Pressure flips back to Celtics as LeBron, Cavs tie series with Game 4 victory

Korver jokes: 'I'm going to be hurting tomorrow' (0:29)

Kyle Korver says that he's going to do "whatever it takes" to help the Cavaliers reach the NBA Finals, including diving for the ball. (0:29)

CLEVELAND -- LeBron James has reached a sublime level that few athletes have ever achieved: He has normalized absolute greatness.

On Monday, James scored 44 points for the Cavaliers in a vital Eastern Conference finals victory -- 111-102 over the Boston Celtics to tie the series at 2-2. It was his sixth 40-point game in the 15 he has played this postseason. He did it playing a version of big brother ball that some like to criticize him for not exploiting at every chance, scoring 13 baskets in the paint, the second most in his playoff career.

He now has 22 30-point playoff games and four 40-point playoff games against the glorious Celtics franchise, moving into Wilt Chamberlain and Jerry West territory. He passed Kareem Abdul-Jabbar for most baskets in postseason history (in five fewer games). He already has the most points and steals among anyone in playoff history.

And when it was over, there was a collective shrug. James was nonchalant after the game, talking about the need to take some series momentum to Boston for Game 5. He spent significantly more time after the game praising Kyle Korver (14 points, three blocks) and Tristan Thompson (13 points and 12 rebounds, to go with strong defense) than talking about anything he did.

In the locker room as he iced his body after yet another 40-minute outing, James was talking to his 3-year-old daughter, Zhuri, on FaceTime when she asked to talk to Kevin Love. James passed the phone to Love and Zhuri complimented Love on his game, which included 3-of-12 shooting, five turnovers and five fouls.

"I think you meant to say that to your dad," Love said. "I don't know what game you were watching."

Not only is little Zhuri immune from her father's routine awesomeness, Love's compliment was about the only praise coming from James' teammates. They're so used to seeing it, it doesn't require remarks.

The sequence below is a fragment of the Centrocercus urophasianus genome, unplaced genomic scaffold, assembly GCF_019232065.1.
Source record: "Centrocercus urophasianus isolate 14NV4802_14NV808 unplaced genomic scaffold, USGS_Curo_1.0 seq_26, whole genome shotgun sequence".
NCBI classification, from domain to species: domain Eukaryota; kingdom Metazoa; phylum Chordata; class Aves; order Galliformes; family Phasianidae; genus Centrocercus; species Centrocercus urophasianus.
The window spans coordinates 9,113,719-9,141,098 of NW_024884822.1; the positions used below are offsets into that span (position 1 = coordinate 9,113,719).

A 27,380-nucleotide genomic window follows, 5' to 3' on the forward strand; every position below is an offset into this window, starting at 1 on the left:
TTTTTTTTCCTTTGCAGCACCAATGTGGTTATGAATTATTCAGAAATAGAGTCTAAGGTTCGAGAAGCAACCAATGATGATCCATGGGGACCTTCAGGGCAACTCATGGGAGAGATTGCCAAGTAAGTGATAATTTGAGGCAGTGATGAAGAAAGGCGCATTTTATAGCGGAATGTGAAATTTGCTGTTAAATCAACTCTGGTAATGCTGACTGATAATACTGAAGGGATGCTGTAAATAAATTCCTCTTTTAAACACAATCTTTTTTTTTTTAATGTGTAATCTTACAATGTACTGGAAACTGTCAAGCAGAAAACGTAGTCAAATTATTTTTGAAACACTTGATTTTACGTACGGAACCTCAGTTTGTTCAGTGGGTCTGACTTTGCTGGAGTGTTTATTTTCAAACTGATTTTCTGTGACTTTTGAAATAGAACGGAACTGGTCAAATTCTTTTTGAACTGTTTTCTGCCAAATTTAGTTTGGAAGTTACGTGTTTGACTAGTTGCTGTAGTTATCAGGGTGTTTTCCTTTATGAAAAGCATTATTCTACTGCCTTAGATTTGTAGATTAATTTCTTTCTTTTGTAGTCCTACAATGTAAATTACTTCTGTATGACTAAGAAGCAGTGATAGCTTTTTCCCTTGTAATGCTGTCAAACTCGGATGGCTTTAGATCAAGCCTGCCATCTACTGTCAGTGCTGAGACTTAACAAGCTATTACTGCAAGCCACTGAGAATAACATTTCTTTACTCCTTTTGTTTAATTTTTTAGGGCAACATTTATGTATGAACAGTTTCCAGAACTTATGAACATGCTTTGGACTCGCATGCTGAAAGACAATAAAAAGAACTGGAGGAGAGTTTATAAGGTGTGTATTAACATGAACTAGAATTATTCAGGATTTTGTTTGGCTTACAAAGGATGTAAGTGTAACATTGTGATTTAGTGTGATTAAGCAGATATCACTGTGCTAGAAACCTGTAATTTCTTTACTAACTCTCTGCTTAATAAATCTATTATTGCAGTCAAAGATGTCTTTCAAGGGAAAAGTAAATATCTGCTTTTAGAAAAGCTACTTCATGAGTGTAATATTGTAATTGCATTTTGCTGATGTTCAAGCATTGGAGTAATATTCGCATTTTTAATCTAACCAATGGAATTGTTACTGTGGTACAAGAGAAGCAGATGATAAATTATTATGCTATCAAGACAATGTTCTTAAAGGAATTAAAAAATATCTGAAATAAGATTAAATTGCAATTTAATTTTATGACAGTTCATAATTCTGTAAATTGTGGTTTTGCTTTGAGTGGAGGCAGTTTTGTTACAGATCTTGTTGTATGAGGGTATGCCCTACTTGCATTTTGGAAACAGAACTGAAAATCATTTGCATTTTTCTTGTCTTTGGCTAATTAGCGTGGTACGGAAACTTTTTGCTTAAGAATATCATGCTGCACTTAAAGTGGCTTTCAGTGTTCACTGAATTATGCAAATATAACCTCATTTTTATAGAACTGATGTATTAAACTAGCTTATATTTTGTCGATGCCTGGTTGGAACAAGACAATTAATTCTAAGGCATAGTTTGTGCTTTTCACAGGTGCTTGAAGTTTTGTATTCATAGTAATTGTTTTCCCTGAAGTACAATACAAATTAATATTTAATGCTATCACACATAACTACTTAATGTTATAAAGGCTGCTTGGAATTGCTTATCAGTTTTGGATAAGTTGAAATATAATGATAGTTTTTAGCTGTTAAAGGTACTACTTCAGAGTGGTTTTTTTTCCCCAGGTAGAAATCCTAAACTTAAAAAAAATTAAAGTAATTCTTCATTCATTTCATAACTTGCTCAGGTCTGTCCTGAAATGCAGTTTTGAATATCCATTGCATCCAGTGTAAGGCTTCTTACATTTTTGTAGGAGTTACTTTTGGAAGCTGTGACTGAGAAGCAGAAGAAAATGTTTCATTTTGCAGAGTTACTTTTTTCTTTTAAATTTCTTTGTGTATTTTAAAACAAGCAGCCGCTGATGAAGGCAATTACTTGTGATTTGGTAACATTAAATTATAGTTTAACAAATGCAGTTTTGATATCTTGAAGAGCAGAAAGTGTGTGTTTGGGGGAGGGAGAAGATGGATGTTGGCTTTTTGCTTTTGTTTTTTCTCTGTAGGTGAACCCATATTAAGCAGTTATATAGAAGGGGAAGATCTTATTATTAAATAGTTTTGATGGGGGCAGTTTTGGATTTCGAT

Thompson's excellent game -- he had two of the Cavs' eight blocks, one of the reasons the Celtics missed a frustrating 19 shots in the paint in Game 4 -- got him invited to the podium. There he was asked about James' game ... on the eighth question.

"It's been huge," Thompson said. "He's the captain of our team."

That's accurate. But James had just played a game that would've been the greatest career performance for about 99 percent of the NBA, and Thompson moved through remarking on it like he would any other routine task. He was hardly alone.

Korver held court for 15 minutes after the game. He talked about being compared to Dikembe Mutombo, golf, how his dive on the floor for a loose ball reminded people of Pete Rose and how he liked being 36 years old way more than he likes being 37 -- "I wish I was 36; I loved being 36" -- and only mentioned James' incredible game in passing.

James is averaging 32 points, 6.8 rebounds and 9 assists on 54 percent shooting, including 39 percent from 3-point range, in a conference finals series in which his team is fighting an uphill battle that's as challenging as any East series he has played in eight years. Yet there was some discussion about how he had six turnovers and just one assist after halftime on Monday.

Celtics coach Brad Stevens had to defend his defensive strategies against James -- Boston switched on pick-and-rolls and it sometimes left an undersized Terry Rozier on James -- as if James hasn't scored 1,107 career playoff points against the Celtics franchise and vaporized the organization the past four times he has seen it in the playoffs.

When taken with a little perspective, it's hard to comprehend. But it's James' own fault; he has been so great for so long that he has turned transcendent into mundane.

This week, a former student at James' high school in Akron, Ohio, started a GoFundMe account looking to raise money to erect a statue in James' honor in the city. He is the most famous resident in the history of the entire region. He has donated millions to its schools and children. And two years ago, he won Cleveland its first pro sports title in 52 years. That he doesn't already have a statue is an upset.

"Any time I'm in the same breath with the greats," James said about passing Abdul-Jabbar, "I know you guys hear me say it over and over, it's just humbling."

Maybe no one is saying it enough.